Good luck and don't get shot by some irate farmer.
 

Firestone

New Member
BTW,don't plant between the rows. Rippers and cops give easy to get to cornfields a quick check by walking along the edge of the field and looking down and between the rows.
 

Organic

New Member
Thanks for your guys' input,

I know the farmers who work these and their routines, I am in fact good friends with them, and have always walked around their fields for exercise. The farm is a large operation, and they only have about 20 or so people working a total 2000 acres of land, so their detection really isn't a problem. They use corn more for crop rotation than as a money maker so they don't pay it much attention.

I chose a robust sativa because I much prefer the high to that of an indica, although I know that I'll have to shape them, and if things go well I'll end up topping them to stop them sticking out.

So then, I'll germinate the seeds and plant them into some nice soil in the fields when the day temps reach 60 F or so?
 

Firestone

New Member
Sounds good.

You're looking for soil temps around/above 60 degrees for planting. That's why you wait for the late start. A black garbage bag spread over your planting spots for a few sunny days is quick and dirty way of getting soil temps up early.

As it's your first time out of the box w/ outdoor growing you might want to start your seeds in peat pellets. A lot of folks go apeshit over the delay between planting and sprouting directly in the ground. With the peat pellets you can put 'em in the ground on their second set of leaves.

Some people put little chicken wire domes over the young plants to protect from animal pests,but I don't think it does a damned bit of good. Anything that wants to eat your weed isn't going to be stopped by chicken wire dome.

That's another advantage to planting late. Animals that would normally eat your weed a month earlier have moved on to better forage and early fruit.
 

Organic

New Member
Thanks for the input Fire,

I've got a small indoor plant that I have a few questions about as well. (Sorry about the quality, my later grow will have much higher resolution photos)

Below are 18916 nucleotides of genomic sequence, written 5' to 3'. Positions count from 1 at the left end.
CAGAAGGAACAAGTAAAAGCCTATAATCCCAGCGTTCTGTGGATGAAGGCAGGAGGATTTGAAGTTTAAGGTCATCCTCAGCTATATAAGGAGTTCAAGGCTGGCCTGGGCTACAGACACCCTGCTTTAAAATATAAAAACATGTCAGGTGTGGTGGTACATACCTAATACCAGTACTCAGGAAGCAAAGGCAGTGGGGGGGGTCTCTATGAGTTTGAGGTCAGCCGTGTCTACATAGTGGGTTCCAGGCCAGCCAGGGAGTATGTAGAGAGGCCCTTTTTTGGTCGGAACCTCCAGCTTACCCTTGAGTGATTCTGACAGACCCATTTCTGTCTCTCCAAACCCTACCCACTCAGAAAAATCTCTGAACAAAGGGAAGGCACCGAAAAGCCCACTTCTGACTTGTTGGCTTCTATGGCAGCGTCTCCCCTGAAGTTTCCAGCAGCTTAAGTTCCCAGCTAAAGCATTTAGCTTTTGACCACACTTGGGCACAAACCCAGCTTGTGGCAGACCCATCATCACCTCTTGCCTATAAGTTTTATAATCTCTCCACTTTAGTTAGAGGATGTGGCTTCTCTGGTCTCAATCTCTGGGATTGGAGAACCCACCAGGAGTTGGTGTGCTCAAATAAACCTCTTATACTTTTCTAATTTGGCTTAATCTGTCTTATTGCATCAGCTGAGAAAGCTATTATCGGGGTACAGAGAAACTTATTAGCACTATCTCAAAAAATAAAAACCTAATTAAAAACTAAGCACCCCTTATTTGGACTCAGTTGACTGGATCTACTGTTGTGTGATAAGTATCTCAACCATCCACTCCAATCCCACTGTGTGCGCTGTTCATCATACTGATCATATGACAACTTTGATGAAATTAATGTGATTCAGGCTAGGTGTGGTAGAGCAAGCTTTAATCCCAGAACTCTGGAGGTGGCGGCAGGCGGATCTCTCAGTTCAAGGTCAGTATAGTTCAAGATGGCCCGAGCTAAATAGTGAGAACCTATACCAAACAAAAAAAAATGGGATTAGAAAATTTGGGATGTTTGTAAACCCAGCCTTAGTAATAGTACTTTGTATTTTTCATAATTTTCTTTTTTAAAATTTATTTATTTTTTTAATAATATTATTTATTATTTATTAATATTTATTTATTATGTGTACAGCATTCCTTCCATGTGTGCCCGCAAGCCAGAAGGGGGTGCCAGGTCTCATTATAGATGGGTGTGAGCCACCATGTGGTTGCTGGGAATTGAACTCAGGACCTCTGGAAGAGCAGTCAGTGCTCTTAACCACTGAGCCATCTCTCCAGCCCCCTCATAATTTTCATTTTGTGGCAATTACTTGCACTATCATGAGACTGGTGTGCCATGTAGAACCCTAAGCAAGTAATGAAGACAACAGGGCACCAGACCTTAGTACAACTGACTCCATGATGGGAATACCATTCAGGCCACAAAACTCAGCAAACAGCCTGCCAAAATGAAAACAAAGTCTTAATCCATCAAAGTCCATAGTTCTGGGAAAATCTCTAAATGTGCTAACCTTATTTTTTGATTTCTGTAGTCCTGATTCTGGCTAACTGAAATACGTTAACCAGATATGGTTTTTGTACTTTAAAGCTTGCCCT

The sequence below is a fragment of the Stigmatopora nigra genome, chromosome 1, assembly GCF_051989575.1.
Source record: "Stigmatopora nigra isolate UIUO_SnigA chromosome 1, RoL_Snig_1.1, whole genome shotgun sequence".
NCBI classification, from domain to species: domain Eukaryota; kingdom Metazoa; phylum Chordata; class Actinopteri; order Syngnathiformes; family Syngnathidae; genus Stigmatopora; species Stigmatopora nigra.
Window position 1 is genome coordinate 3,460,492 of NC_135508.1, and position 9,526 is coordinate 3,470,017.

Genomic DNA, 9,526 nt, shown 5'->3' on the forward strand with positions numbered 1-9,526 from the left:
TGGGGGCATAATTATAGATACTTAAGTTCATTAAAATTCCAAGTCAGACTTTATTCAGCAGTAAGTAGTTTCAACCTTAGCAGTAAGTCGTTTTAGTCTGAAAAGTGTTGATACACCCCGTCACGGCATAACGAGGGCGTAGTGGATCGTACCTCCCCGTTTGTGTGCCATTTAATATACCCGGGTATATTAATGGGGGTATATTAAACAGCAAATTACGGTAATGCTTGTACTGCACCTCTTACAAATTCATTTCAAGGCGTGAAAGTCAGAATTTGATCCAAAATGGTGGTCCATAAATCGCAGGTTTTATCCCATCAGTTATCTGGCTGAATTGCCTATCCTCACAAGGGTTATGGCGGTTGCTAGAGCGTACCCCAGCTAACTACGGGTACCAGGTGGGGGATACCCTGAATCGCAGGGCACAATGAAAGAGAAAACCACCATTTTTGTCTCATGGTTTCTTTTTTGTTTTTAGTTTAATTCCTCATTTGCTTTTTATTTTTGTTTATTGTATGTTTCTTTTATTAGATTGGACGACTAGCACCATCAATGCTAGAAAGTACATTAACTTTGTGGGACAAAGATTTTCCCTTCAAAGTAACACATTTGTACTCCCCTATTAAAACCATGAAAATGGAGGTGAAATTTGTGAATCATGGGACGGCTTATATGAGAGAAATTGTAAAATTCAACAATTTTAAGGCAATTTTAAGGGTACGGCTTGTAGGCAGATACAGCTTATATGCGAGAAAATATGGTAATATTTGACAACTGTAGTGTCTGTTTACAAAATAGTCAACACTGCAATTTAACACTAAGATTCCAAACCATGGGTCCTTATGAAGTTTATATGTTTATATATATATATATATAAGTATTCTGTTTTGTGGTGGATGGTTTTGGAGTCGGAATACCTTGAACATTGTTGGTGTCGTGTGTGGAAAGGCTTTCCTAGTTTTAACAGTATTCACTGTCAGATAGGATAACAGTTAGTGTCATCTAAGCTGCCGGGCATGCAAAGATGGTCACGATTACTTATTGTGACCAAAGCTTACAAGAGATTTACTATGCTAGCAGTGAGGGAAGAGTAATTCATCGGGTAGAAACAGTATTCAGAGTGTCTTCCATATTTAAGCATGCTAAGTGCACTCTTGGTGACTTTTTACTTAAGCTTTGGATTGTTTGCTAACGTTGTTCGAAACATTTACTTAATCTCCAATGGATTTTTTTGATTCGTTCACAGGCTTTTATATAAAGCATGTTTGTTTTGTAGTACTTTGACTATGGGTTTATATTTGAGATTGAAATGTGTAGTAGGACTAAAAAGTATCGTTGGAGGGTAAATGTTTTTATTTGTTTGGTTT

It's a compact plant that I spread apart a bit through LST, and I like it a lot. It's got a few problems though-- as you can see, it's got a bit of an overall nutrient deficiency, but I've applied an organic low N high PK fert and the color's been returning to its younger leaves. The problem that I just realized today is that it has a spider mites.

IMG_02852.JPG


As you can see, it's coming closer to harvesting time, and I've got a decision to make: do I apply spray some diluted neem oil over the plant, or just let it flesh out for another 2-3 weeks before harvest? I've already got the neem-oil based killer for the mites, and I've tested a straight dose and a diluted dose on some expendable fan leaves just now.

Here are some pics of the trichromes on a small piece of a bud--

IMG_02865.JPG

IMG_02872.JPG


Spray 'n pray or let it ride?
 

The Butcher

Member of the Month: Nov 2009
How did this grow turn out?
We would love to be updated with some pictures and info!

If you need any help with posting photos, please read the photo gallery tutorial:
Photo Gallery Guide - How to Resize, Upload & Post Photos

I am moving this to abandoned journals until we get updates.

Thanks and hope all is well in your world!

Love and respect from all of us here at 420 Magazine!
 

Jah7918

New Member
Hey guys, I'm Organics growing buddy and I just started up a new grow journal for the both of us. We planted our seeds a few weeks ago and I posted pictures. We jumped the gun and made this grow journal too early. Here is the link to the new journal!

420 Magazine ®